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Among many art, music and literature lovers, particularly devotees of modernism, the expatriate community in France during the Jazz Age represents a remarkable convergence of genius in one place and period—one of the most glorious in history. Drawn by the presence of such avant-garde figures as Joyce and Picasso, artists and writers fled the Prohibition in the United States and revolution in Russia to head for the free-wheeling scene in Paris, where they made contact with rivals, collaborators, and a sophisticated audience of collectors and patrons. The outpouring of boundary-pushing novels, paintings, ballets, music, and design was so profuse that it belies the brevity of the era (1918–1929).
Drawing on unpublished albums, drawings, paintings, and manuscripts, Charles A. Riley offers a fresh examination of both canonic and overlooked writers and artists and their works, by revealing them in conversation with one another. He illuminates social interconnections and artistic collaborations among the most famous—Fitzgerald, Hemingway, Gershwin, Diaghilev, and Picasso—and goes a step further, setting their work alongside that of African Americans such as Sidney Bechet, Archibald Motley Jr., and Langston Hughes, and women such as Gertrude Stein and Nancy Cunard. Riley’s biographical and interpretive celebration of the many masterpieces of this remarkable group shows how the creative community of postwar Paris supported astounding experiments in content and form that still resonate today.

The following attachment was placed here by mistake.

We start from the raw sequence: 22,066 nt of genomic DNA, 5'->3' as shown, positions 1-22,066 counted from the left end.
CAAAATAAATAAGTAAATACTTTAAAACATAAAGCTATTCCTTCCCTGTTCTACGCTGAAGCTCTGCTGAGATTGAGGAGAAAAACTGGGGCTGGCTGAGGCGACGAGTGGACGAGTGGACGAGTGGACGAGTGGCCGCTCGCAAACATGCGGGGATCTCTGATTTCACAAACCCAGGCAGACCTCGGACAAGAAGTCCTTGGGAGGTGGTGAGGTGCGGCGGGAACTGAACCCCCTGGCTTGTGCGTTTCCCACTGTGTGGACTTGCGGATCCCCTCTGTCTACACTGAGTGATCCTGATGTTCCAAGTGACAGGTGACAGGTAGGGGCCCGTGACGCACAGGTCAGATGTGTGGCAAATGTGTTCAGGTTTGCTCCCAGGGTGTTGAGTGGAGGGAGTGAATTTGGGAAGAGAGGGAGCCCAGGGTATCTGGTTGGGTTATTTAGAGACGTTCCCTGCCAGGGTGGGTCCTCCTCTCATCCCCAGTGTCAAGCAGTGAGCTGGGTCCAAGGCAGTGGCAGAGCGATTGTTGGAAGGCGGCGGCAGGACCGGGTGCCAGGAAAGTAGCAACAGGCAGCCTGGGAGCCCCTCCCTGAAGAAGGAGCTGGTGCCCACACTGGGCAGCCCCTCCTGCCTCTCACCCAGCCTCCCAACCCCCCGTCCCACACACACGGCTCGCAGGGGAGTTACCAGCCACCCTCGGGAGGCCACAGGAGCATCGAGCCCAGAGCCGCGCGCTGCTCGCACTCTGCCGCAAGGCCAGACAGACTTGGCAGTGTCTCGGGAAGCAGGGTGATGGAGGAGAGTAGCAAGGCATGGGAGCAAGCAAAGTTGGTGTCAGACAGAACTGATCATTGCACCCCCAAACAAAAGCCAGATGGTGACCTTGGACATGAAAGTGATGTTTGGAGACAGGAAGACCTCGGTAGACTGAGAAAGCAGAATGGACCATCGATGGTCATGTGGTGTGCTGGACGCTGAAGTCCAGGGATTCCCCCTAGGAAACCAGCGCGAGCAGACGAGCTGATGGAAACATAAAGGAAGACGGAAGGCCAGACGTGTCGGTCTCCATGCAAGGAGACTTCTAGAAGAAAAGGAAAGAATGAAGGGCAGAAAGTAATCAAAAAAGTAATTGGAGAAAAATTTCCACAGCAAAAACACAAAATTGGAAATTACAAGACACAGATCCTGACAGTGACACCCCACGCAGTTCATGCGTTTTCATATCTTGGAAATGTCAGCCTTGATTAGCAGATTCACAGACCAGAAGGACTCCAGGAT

|Publisher:||University Press of New England|
|Product dimensions:||6.40(w) x 9.10(h) x 1.20(d)|
About the Author
CHARLES A. RILEY II, a curator, critic, and professor of English, is the author of more than twenty books on the arts, as well as hundreds of features, news articles, exhibition catalogue essays, and reviews published in national and international magazines.
Table of Contents
Part 1 Freedom: Anything Goes 15
1 Enter the Ballets Russes 33
2 One of Those Fabulous Flights Cole Porter 45
3 Stairway to Paradise George Gershwin 51
4 Inevitable Paris Beckoned John Dos Passes and e. e. cummings 57
5 Dancing on Dynamite Nancy Cunard 62
6 From Flappers to Philosophers F. Scott Fitzgerald 71
7 New Amazements Hart Crane 83
8 Weary Bluesman Langston Hughes 93
9 Making It in the Paris Art World 100
Part 2 Order: Blessed Rage 111
10 Existential Octaves Ernest Ansermet 113
11 Geometry and Gods, Side by Side Le Corbusier 119
12 Connoisseur of Contrasts Fernand Léger 132
13 Transfigurations of the Commonplace Gerald Murphy 140
14 Prophet of Disorder Oswald Spengler 161
Part 3 Truth: The Truest Sentence 165
15 The Truth in Painting Pablo Picasso 174
16 Words in a Strange Language Archibald MacLeish 194
17 The Malady of Language Eugene Jolas 213
18 The Real Thing Ernest Hemingway 221
What People are Saying About This
“Riley’s book presents a great romp through one of the richest periods of artistic creation ever: Paris, 1918 to 1929. Newcomers and seasoned culture lovers alike will be treated to a fresh, full discussion of the artists, writers and musicians of the period and their dazzling paintings, writings and compositions.”